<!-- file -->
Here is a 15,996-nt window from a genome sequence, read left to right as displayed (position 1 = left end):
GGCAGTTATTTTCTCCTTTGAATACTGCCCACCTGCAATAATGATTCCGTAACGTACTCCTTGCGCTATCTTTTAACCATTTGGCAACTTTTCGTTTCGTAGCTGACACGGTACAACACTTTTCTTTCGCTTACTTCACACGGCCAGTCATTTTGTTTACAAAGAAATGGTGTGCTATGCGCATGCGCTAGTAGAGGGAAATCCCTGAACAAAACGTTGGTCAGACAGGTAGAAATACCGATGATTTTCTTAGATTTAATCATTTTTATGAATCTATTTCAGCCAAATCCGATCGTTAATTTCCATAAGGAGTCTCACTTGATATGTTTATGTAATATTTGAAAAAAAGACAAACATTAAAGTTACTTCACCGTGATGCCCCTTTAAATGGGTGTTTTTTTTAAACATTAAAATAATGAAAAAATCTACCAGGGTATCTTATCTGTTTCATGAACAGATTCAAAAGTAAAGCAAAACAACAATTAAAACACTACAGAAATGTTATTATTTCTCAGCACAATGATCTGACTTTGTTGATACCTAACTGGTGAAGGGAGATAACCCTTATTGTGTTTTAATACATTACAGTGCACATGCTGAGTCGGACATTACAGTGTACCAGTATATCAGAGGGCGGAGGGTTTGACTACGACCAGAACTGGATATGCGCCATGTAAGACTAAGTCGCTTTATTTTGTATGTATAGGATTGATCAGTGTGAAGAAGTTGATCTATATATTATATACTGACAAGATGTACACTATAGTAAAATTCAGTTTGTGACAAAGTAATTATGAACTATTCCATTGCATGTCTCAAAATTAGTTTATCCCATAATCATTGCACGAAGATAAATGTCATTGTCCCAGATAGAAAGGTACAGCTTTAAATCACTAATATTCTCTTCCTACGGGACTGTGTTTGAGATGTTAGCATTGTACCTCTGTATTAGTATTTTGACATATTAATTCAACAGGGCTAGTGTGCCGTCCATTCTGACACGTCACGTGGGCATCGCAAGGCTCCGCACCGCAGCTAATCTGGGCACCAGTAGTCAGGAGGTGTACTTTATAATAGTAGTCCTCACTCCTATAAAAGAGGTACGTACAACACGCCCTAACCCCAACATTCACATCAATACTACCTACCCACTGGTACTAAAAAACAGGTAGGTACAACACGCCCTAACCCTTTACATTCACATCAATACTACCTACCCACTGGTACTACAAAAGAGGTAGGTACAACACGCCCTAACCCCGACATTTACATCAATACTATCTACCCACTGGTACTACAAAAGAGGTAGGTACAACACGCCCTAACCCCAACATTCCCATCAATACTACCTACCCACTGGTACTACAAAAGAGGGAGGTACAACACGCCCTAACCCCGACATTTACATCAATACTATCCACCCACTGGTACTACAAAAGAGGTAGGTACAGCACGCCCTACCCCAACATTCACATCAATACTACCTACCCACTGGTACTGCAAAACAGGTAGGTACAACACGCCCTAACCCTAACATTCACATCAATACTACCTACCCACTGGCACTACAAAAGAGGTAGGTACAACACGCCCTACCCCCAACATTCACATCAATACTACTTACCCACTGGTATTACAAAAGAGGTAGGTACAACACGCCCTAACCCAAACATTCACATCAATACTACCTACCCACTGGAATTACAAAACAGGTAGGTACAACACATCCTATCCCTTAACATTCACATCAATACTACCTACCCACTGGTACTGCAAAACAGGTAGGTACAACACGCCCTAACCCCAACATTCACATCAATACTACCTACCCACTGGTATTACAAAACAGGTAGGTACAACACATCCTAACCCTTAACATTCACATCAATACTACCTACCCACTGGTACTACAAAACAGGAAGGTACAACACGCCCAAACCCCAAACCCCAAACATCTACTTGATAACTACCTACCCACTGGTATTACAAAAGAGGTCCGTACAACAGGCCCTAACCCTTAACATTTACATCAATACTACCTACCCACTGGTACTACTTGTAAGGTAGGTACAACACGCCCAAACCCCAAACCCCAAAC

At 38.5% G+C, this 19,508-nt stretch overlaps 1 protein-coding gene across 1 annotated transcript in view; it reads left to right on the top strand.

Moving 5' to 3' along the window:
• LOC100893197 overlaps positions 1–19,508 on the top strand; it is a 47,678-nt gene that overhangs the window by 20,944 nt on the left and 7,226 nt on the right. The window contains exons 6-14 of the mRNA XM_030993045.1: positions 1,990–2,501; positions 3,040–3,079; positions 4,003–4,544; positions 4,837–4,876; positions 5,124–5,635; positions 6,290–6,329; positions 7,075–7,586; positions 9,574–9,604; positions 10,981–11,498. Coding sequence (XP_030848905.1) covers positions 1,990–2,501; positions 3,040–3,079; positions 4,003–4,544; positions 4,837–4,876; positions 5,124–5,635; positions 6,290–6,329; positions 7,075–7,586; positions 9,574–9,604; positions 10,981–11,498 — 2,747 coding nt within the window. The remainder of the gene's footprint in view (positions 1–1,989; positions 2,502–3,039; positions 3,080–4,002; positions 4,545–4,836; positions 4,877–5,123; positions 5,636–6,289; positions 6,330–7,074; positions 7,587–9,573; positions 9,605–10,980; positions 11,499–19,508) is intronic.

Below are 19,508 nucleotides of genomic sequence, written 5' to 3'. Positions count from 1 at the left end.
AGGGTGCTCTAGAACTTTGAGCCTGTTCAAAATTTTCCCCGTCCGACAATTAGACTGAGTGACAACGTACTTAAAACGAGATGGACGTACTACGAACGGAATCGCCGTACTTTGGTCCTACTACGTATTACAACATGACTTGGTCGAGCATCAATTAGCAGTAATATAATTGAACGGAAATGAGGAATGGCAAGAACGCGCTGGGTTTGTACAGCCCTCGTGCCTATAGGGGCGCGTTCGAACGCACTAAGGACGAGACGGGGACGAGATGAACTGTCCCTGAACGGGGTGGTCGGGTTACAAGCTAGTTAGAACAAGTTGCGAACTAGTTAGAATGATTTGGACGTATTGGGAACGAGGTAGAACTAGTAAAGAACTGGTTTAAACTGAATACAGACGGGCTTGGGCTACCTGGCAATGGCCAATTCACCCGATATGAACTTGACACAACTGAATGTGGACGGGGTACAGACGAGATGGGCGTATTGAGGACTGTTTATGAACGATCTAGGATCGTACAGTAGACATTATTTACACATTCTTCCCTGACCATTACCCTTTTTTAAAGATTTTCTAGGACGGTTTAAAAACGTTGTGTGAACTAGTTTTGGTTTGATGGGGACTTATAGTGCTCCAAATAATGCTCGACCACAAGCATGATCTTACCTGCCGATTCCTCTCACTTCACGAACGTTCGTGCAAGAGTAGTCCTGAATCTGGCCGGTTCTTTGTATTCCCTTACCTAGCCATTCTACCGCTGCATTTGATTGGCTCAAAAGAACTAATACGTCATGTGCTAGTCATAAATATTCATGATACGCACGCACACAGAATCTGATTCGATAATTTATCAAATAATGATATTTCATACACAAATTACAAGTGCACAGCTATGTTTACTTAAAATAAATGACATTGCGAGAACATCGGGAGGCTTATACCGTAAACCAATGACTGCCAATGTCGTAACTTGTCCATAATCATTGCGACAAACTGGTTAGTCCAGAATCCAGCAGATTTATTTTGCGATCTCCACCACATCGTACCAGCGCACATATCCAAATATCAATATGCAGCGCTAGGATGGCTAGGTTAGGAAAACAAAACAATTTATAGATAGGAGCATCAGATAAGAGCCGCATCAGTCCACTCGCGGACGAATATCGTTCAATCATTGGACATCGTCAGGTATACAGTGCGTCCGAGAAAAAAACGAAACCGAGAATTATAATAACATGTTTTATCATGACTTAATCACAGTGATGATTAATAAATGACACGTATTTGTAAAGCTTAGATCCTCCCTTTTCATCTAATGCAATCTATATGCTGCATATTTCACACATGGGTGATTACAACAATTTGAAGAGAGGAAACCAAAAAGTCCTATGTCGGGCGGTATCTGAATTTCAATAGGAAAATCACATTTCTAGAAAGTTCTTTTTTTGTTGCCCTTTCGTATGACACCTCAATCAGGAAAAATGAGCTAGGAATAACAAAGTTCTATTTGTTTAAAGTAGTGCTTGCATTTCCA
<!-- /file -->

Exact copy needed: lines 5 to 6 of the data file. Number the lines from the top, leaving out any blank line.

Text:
• LOC100893197 overlaps positions 1–19,508 on the top strand; it is a 47,678-nt gene that overhangs the window by 20,944 nt on the left and 7,226 nt on the right. The window contains exons 6-14 of the mRNA XM_030993045.1: positions 1,990–2,501; positions 3,040–3,079; positions 4,003–4,544; positions 4,837–4,876; positions 5,124–5,635; positions 6,290–6,329; positions 7,075–7,586; positions 9,574–9,604; positions 10,981–11,498. Coding sequence (XP_030848905.1) covers positions 1,990–2,501; positions 3,040–3,079; positions 4,003–4,544; positions 4,837–4,876; positions 5,124–5,635; positions 6,290–6,329; positions 7,075–7,586; positions 9,574–9,604; positions 10,981–11,498 — 2,747 coding nt within the window. The remainder of the gene's footprint in view (positions 1–1,989; positions 2,502–3,039; positions 3,080–4,002; positions 4,545–4,836; positions 4,877–5,123; positions 5,636–6,289; positions 6,330–7,074; positions 7,587–9,573; positions 9,605–10,980; positions 11,499–19,508) is intronic.

Below are 19,508 nucleotides of genomic sequence, written 5' to 3'. Positions count from 1 at the left end.